Monday, August 17, 2009

When power shifts to viewers for TV, it shows

In the matrix of a world digitised by the binary integers, what makes us take a look at the world of television is the way it has metamorphosed from a satellite-based phenomenon to a state where digital and satellite media coexist. Call it the third wave or the power shift, the viewer, has made it happen. does a future analysis of what the face of television would be in financial year 2009-2010.

Consumer is King
It is probably the third wave in India with the communications scenario taking a different turn wherein the consumer had only to be content with what was offered by the market. But, according to Siddhartha Mukherjee, vice-president, communications, TAM Media Research, it is now the consumer who will be deciding the fate of the players in the world of television. "For the first time in India, the TV industry entered a mode of demand and supply. With the advent of the DTH and set top box the viewer gets to exercise the demand power; earlier it used to be supply dependant," says Mukherjee. Does it mean the satellite service providers will become obsolete? According to Mukherjee, the "coexistence of both the media can't be ruled out as they cater to different target groups. But with the increase in disposable income, the consumer has become more discernible."

Paradigm Power
Media analysts are of the opinion that DTH will cast the magic wand of change and decide the market dynamics. So, in this situation where niche channels are entering the market, how the respective players are deriving stratagems to capture their share is a million rupee question. "The year 2009-10 is going to witness more number of regional general entertainment channels (GECs). Moreover, more innovative formats will also emerge to cater to the changing consumer palate," says Mukherjee. Industry too echoes a similar version. According to Shailaja Kejriwal, creative head, content, NDTV Imagine, "There are new formats emerging in the communications industry. A mix of fiction and non-fiction is going to be the mantra." "While 2008 saw saas-bahu sagas, music and dance based reality shows, this format will undergo a transformation the coming years. A new genre which is a pot pourri of lot of elements such as epic, family, social, and humour based programming mix including deviations from typical on-fiction programmes will be introduced to get the audience glued." Kejriwal adds.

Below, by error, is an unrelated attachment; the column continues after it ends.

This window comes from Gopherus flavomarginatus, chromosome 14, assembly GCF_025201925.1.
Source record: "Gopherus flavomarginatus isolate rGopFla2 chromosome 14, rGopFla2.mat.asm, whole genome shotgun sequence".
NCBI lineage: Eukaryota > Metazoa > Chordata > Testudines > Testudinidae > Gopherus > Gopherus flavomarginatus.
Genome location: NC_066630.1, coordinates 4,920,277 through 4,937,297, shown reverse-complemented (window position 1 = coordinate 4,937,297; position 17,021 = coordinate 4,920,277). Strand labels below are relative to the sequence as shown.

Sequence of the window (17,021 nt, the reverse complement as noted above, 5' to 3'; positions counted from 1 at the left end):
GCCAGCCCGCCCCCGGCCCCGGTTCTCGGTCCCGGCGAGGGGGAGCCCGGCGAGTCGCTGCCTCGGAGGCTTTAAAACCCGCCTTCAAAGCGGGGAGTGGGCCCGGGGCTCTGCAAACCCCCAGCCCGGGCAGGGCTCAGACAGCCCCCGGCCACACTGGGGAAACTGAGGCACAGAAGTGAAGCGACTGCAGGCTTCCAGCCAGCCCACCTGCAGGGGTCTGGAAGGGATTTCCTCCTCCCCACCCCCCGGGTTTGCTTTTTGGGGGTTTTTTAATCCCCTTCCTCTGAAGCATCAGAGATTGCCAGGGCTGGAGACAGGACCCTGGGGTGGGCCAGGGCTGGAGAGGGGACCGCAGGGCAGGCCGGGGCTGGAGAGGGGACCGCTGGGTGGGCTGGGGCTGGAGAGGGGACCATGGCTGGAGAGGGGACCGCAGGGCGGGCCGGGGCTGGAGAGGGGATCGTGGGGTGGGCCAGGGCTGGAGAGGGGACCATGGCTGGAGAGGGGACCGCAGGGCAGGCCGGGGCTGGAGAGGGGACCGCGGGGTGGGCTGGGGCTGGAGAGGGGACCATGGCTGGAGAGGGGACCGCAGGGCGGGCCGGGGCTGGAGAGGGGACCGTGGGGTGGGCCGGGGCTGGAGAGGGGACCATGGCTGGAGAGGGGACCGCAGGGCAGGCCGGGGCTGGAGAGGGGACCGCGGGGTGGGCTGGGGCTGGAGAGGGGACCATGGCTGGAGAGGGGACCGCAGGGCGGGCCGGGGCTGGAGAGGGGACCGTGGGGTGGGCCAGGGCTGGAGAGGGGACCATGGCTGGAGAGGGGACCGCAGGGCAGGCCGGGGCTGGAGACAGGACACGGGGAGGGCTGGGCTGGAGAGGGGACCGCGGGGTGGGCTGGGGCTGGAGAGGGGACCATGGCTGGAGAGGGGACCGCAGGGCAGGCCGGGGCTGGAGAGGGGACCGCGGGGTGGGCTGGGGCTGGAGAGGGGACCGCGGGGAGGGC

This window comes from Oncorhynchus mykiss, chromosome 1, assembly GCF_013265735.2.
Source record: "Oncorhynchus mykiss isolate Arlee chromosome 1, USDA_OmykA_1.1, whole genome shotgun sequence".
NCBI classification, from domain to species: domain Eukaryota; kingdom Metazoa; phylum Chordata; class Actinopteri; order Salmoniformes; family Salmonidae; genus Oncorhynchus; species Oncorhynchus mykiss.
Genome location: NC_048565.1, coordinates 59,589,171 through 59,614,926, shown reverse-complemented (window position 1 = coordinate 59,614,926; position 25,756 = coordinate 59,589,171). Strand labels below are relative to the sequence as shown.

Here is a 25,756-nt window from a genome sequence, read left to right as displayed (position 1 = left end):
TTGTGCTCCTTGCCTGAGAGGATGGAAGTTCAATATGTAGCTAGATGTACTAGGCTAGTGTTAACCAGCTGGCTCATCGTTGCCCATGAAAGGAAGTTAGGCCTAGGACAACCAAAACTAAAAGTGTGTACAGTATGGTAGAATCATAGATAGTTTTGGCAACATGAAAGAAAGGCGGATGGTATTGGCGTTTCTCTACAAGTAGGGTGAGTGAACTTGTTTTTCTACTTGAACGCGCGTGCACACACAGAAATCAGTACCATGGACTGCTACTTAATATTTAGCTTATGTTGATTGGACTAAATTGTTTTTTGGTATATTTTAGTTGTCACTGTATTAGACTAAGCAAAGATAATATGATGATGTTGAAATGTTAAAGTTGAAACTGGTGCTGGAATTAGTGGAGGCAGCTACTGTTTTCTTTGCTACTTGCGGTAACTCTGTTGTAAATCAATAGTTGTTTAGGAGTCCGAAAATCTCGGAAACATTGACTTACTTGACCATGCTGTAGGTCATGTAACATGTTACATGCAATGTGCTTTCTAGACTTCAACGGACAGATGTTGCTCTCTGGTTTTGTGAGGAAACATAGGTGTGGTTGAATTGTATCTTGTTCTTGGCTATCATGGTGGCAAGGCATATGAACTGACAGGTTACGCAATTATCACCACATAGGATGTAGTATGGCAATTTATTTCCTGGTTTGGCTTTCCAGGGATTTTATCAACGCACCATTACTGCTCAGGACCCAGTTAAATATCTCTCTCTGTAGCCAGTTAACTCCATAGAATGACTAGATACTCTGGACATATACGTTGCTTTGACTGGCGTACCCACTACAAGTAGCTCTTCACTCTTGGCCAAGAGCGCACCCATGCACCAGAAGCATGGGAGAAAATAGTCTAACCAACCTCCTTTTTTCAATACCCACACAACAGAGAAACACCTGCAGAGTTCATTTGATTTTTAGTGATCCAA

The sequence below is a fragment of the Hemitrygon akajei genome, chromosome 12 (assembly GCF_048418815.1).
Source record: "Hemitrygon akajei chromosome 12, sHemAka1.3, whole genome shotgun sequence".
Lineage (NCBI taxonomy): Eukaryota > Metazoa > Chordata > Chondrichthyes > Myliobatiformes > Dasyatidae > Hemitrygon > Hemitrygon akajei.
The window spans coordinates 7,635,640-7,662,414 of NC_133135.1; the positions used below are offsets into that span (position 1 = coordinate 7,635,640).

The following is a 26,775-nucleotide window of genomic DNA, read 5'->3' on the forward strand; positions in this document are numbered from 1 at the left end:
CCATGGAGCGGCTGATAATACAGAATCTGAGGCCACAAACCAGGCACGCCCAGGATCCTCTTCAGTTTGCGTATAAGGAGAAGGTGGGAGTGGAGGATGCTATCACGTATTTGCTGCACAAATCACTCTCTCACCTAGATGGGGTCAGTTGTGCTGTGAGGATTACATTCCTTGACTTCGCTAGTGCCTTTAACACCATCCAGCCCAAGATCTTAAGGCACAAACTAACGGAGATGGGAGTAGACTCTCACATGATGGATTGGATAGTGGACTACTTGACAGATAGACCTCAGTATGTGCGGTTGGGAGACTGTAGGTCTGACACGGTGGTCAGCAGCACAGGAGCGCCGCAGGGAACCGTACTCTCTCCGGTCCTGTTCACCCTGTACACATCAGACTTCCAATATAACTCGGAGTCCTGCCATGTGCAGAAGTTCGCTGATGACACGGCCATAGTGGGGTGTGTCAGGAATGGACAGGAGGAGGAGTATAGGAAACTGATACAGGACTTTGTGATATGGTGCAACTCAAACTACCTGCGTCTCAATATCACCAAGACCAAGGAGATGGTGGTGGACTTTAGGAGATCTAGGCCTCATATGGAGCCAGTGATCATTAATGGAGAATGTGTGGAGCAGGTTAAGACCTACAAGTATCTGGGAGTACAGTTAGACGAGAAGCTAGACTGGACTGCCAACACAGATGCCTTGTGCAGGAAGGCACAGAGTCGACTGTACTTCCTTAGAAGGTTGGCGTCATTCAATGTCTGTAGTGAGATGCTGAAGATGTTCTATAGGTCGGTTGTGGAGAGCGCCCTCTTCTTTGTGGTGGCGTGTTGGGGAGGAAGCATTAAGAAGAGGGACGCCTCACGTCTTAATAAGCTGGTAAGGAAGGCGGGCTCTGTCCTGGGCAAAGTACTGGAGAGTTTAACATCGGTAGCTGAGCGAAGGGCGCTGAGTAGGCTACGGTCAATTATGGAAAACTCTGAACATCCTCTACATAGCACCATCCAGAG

Invisible Hand
The viewer acts as an invisible hand by channeling the demand curve. Actor Anang Desai feels, "People want good and newer ideas executed to give rise to good programming. Novel subjects need to be found out as formulas have lost their charm to amuse the audience."

Future Shock
Will there be any other parallel trends? "Kids entertainment channels (KECs) are certainly going to be more happening in the future," adds Mukherjee. "What will sweep the major chunk of business is the localisation of content with channels targeting regional markets, which was untapped so far. The enormous potential that the Indian animation sector has, will act as a multiplier effect to boost the number of channels embracing the regional touch." says Mukherjee. At the same time, there is a parallel trend of channels focusing on youth. Experts however, opine that it will require more players. But till then, the viewer will have a cornucopia of programmes to feast on. Grab your popcorn and enjoy surfing.


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